Shanon Taylor’s new article, "Trauma-Informed Care in Schools: A Necessity in the Time of COVID-19" details how schools can implement trauma-informed practice to offer support to the widespread mental-health issues children will be facing as they return to school.
Taylor recognizes that the COVID-19 pandemic will be at least partially responsible for the mental health issues of thousands of children across the globe. Trauma-informed practice makes the same assumption: recognizing that mental health needs will be very common among students in the upcoming months. For many kids, the security of a daily routine was critical to their well-being. Being instantly pulled away from their friends, teachers and schools interrupted the stability of their daily lives. For some students, it exacerbated existing trauma by losing face-to-face contact with teaching professionals or older family members. For others, it created entirely new trauma through tragedies like a death in the family or food insecurity from job losses.
“It quickly became recognized that this is a worldwide traumatic event for everybody,” Taylor said. “The extent of how traumatic really depends on what experiences each individual had in their own home. We have layers upon layers upon layers of trauma that kids could have experienced over the last eighteen months. For some of these kids, this is built upon existing trauma that they already had.”
Taylor’s example of how trauma-informed practice might work takes advantage of a multi-tiered system of support. A school might have three separate tiers that all students fall into. Tier One consists of services that are offered to all students. Tier Two consists of programs for when students are starting to show signs of mental health struggles, while Tier Three services would be reserved for students severely impacted by trauma. Many schools already implement a multi-tiered system for behavior and academics, so implementing trauma-informed practice would already fit into existing infrastructures.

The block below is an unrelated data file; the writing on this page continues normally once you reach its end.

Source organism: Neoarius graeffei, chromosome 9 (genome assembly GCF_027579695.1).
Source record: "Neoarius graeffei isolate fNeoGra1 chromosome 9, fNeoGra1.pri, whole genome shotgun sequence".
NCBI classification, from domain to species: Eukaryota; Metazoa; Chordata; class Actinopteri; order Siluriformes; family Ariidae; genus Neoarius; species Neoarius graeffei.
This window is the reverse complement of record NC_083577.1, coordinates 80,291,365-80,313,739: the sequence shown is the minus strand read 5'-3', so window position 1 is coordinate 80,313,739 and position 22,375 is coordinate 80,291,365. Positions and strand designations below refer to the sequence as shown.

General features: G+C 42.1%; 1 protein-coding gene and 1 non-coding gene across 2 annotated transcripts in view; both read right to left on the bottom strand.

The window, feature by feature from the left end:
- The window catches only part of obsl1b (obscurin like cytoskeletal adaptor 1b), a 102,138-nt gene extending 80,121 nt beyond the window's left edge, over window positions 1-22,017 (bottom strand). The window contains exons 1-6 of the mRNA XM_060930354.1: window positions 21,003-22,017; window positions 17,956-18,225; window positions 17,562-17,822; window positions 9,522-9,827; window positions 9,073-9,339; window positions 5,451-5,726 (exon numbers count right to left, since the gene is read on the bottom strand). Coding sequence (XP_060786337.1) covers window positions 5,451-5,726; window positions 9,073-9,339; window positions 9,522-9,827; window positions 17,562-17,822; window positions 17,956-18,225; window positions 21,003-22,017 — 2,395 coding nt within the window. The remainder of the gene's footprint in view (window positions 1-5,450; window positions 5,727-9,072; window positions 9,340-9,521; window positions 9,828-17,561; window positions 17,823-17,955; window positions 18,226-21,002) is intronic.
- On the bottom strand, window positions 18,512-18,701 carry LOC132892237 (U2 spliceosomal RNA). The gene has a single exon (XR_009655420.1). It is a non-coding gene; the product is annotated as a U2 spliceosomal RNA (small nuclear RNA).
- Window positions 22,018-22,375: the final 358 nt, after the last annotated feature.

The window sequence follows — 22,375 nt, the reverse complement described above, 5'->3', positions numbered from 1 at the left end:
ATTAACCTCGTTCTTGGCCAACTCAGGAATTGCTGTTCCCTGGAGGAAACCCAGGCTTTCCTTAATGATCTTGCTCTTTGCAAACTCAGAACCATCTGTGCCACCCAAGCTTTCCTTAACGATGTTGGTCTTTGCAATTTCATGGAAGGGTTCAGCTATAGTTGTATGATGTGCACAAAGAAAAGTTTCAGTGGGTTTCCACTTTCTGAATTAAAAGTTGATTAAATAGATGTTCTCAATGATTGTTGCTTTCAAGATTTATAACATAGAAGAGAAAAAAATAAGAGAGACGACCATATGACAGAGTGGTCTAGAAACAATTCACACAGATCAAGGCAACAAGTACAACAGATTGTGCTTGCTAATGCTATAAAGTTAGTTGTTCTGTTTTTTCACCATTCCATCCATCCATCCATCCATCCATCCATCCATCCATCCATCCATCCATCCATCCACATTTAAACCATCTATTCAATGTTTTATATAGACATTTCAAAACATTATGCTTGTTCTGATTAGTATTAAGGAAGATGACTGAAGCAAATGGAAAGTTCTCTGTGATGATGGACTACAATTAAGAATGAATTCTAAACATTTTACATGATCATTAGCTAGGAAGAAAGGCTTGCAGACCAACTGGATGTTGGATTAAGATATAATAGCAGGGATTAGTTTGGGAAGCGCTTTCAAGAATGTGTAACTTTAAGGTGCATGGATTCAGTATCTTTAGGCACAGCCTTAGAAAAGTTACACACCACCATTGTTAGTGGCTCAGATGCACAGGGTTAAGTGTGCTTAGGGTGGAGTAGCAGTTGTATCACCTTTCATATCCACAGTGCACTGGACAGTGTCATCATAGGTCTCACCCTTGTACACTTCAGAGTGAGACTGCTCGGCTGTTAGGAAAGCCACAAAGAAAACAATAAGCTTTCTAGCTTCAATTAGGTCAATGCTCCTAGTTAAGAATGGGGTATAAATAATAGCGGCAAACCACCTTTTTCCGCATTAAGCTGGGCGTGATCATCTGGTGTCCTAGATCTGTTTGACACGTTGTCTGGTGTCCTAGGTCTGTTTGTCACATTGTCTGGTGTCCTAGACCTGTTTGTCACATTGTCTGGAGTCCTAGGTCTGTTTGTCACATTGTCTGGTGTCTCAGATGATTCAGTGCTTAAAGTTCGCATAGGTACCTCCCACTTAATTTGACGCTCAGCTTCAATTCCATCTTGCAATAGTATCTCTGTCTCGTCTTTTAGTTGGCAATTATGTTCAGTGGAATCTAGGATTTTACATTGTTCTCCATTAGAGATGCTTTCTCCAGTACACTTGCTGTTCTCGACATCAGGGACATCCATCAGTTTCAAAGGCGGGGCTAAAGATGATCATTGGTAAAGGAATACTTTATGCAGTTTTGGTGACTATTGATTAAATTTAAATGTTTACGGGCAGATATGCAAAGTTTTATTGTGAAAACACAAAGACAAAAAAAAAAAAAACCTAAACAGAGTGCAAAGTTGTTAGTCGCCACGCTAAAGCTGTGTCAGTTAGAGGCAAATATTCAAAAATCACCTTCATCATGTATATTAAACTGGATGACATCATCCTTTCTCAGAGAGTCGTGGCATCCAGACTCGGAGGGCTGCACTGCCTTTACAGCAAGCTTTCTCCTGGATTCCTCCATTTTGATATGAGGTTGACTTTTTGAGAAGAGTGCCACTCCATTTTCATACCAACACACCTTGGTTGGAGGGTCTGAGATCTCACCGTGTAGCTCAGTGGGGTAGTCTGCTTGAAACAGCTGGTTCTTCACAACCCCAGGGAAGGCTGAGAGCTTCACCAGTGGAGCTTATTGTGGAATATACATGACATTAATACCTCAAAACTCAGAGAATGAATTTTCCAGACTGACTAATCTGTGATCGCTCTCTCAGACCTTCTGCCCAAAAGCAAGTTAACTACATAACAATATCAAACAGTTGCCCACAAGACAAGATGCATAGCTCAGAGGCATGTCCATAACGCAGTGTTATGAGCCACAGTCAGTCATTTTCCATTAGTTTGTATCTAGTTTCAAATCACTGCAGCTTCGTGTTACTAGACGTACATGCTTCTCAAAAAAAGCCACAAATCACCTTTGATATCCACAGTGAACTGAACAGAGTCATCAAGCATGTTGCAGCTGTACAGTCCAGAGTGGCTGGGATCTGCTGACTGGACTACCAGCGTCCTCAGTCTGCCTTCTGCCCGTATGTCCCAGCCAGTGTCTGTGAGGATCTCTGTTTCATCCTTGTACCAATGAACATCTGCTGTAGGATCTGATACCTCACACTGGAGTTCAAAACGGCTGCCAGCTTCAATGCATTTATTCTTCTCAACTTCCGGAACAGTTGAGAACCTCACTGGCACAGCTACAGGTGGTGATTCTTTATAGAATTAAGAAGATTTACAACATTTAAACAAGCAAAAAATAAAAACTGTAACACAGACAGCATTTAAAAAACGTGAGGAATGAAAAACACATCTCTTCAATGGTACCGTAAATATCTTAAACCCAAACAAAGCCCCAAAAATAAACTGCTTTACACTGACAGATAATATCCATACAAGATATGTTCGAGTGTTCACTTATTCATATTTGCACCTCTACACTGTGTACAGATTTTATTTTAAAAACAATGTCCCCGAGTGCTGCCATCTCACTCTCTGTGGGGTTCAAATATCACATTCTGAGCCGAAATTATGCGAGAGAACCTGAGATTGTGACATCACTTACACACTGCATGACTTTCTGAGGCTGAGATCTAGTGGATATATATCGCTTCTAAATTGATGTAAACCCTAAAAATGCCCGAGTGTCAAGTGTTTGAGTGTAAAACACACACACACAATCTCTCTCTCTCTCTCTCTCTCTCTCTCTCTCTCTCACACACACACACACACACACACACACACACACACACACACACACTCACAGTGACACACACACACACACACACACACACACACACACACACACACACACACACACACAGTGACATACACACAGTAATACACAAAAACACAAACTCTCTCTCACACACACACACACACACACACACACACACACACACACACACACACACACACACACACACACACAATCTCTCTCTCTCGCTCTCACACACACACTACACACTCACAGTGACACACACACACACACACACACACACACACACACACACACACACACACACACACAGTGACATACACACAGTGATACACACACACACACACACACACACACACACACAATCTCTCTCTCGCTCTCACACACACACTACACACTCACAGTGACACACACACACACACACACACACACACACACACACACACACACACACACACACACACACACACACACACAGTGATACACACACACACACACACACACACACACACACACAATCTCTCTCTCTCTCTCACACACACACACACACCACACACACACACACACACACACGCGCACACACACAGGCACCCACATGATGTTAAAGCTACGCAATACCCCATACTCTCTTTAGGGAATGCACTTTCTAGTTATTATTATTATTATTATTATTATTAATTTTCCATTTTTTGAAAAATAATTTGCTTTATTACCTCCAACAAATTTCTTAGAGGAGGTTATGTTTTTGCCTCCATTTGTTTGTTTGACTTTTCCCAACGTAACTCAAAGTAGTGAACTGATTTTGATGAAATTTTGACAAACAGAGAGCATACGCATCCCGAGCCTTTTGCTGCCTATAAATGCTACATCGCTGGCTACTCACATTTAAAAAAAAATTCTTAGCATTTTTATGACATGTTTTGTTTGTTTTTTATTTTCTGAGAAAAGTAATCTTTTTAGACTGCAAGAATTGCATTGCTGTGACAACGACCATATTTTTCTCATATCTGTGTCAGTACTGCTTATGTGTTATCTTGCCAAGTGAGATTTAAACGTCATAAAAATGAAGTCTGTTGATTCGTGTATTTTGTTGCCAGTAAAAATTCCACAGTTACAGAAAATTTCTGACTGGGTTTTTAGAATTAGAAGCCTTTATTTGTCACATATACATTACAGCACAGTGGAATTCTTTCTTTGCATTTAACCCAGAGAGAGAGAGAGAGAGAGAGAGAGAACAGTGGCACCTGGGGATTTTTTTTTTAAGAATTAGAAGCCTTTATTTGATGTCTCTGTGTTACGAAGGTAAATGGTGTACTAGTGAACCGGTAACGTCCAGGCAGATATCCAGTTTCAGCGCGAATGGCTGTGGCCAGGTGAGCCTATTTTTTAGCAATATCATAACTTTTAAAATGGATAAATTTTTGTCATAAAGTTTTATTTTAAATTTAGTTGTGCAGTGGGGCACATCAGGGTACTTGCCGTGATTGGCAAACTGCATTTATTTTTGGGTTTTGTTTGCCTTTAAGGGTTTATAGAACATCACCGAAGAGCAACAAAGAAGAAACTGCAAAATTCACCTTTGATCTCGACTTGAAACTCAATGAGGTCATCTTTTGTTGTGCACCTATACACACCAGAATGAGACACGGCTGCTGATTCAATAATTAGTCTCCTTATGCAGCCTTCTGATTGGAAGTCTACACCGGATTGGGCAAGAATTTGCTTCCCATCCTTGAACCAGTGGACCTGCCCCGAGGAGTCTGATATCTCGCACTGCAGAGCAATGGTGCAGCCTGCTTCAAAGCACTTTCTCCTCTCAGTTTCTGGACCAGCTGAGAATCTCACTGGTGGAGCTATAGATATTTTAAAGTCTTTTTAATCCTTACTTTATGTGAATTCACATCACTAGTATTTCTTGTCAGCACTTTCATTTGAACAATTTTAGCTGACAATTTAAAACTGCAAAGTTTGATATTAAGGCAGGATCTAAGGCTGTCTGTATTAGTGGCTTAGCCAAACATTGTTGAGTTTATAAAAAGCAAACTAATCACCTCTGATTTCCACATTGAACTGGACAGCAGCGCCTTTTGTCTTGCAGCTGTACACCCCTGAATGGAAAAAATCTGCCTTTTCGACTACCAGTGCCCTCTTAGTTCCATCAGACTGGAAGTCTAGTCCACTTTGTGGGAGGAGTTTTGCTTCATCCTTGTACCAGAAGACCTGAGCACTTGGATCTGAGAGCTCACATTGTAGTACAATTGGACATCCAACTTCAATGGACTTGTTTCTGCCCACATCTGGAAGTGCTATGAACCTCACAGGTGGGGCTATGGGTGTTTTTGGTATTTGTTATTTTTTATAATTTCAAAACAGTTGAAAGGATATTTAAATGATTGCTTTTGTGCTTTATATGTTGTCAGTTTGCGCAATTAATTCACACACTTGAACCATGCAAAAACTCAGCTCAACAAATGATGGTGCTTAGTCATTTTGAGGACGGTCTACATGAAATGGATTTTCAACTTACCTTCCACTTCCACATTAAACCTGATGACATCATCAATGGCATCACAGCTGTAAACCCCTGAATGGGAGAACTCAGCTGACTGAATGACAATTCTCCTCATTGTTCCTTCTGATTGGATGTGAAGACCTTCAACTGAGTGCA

“We already know how to put these trauma-informed systems of care in place,” Taylor said. “It’s just been happening slowly. We need to ramp it up. Our kids need these services, and our teachers are going to need to know how to recognize the symptoms of trauma and how to address it.”
Meanwhile, the same teachers and educators responsible for monitoring the mental health needs of troubled students aren’t immune from mental health problems. It’s important for their health and for their ability to effectively teach students in an environment that has never been seen before. Taylor said that many teachers are now looking at how to retire early, which will cause additional problems for many school districts, who are already facing teacher shortages in subfields of teaching like Special Education and English as a Second Language.
“Just the concern of worrying about our students adds that additional layer on for educators, and we’ve seen anecdotally already just how exhausted educators are because so many teachers didn’t understand how to do their best teaching through the distance modalities,” Taylor said. “They felt like they couldn’t connect with students the way they wanted to. They felt like they were letting students down, and they took all of that onto themselves.”